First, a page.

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Analysis: With troop deal, US winding down combat

Analysis: With troop deal, US winding down combat

The U.S.-Iraqi deal on troop withdrawals, while not yet final, appears to mark the beginning of the end of a combat commitment that has cost more than 4,100 U.S. lives and at least $500 billion.
It does not mean the war is over, or even that most U.S. troops will be home soon. But it shows a new U.S. readiness to set at least a rough timetable for reducing its presence over the next three years. And it reflects a growing U.S. willingness to let Iraq take over the fight against insurgents.
It also coincides with the prospect of a deepening U.S. combat involvement in Afghanistan in coming months. American commanders say more troops are needed there to fight a resurgent Taliban movement that was removed from power by U.S.-led forces after the Sept. 11, 2001, terrorist attacks. Adding to the number of American combat troops in Afghanistan depends on reducing the numbers in Iraq.
Until very recently the Bush administration resisted setting any timetables for concluding American combat involvement in Iraq, insisting that troop reductions be dictated only by developments on the ground as assessed by U.S. commanders. In fact, developments have turned more positive in recent months, even as strains on the U.S. military have grown in the sixth year of an unpopular war.
"The stars appear to be aligning" in a way that optimists would say points to a winding down of the war, said Graham Allison, director of Harvard's Belfer Center for Science and International Affairs.
"There is a convergence of interests now in a change in the roles and missions for American forces and for reductions of (troop) numbers" on at least a theoretical timeline, Allison said in a telephone interview Friday. He added, with emphasis, that it would be unwise to assume there will be no setbacks
Also, as the White House reminded on Friday, there is not yet a final agreement.
President George W. Bush and Iraqi Prime Minister Nouri al-Maliki spoke during the day by secure video as work on the plan to withdraw U.S. troops continued.
"There are still discussions ongoing," said spokesman Gordon Johndroe, with the president in Texas. "It's not done until it's done. And the discussions are really ongoing. And ongoing and ongoing. But hopefully drawing to a conclusion."
Wars take unforeseen turns, and it remains possible that a new cycle of mass violence in Iraq could be triggered by any number of remaining sectarian tensions or political conflicts. But at this quieter stage of the war the U.S. has turned clearly in the direction of ending its combat involvement.
Iraqi and American officials said Thursday after Secretary of State Condoleezza Rice visited Baghdad that the two sides agree on a plan for scaling back U.S. forces. But some aspects are still being discussed, and an accord remains subject to approval by top Iraqi leaders and the Iraqi parliament.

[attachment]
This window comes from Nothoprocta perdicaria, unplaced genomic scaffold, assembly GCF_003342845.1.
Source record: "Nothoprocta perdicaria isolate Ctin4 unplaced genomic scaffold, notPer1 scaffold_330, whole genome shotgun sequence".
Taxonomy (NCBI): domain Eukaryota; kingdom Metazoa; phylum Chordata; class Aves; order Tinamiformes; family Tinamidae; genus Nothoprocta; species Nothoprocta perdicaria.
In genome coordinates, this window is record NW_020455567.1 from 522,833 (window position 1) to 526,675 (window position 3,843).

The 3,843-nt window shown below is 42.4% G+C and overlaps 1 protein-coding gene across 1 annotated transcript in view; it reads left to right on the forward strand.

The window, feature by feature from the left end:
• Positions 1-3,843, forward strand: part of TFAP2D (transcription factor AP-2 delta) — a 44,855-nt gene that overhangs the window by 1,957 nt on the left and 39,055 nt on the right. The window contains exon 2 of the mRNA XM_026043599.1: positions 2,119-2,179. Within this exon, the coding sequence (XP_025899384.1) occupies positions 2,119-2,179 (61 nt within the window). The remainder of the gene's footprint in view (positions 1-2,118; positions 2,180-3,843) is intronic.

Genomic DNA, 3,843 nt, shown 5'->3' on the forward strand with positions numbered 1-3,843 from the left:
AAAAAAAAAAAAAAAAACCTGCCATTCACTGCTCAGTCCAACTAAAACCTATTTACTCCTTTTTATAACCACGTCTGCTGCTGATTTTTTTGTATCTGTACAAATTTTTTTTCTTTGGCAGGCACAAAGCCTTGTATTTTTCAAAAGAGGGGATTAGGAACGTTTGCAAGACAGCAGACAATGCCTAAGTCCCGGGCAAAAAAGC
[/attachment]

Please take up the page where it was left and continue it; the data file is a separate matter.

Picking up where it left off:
The withdrawal deal, part of a broader accord on the future U.S.-Iraqi security relationship, would have American troops moving out of Iraqi cities by the middle of 2009 as a prelude to a broad pullout of combat forces by the end of 2011, according to Iraqi and American officials involved in the talks.
There are now about 146,000 U.S. troops in Iraq; fewer than half are considered combat forces. The rest perform a wide range of support functions like transportation, administration and maintenance.
It is likely, but not certain, that a residual U.S. force would remain beyond 2011 to continue training and advising the Iraqi security forces, which are still lacking in areas of combat support such as intelligence, surveillance, logistics and air power. Thus while the American commitment of combat forces appears to be headed toward an end, the U.S. seems likely to remain involved in other ways.
This outlook is what Bush's successor will face in January. The Democratic contender for the White House, Sen. Barack Obama, has said he would withdraw all U.S. combat forces within 16 months of taking office; his Republican rival, Sen. John McCain, says withdrawals must be linked to security progress.
The Iraqis have their own reasons for wanting the U.S. troops out. They are planning to hold provincial elections late this year, followed by national balloting in 2009. The presence of American troops is a political irritant for the Iraqis, even as they recognize their dependence on foreign assistance.
It is unclear how long it might take to complete the emerging U.S.-Iraq security deal. It probably will still be in debate in Baghdad when Gen. David Petraeus, the top U.S. commander in Iraq, makes his much-anticipated recommendation to the Pentagon and the White House on when to resume the drawdown of American forces. The reductions were suspended in July to give Petraeus a chance to assess conditions.
His recommendation, expected by the end of this month, is likely to open the door for Bush to announce at least modest additional troop cuts before the November election.


Updated : 2020-12-05 05:24 GMT+08:00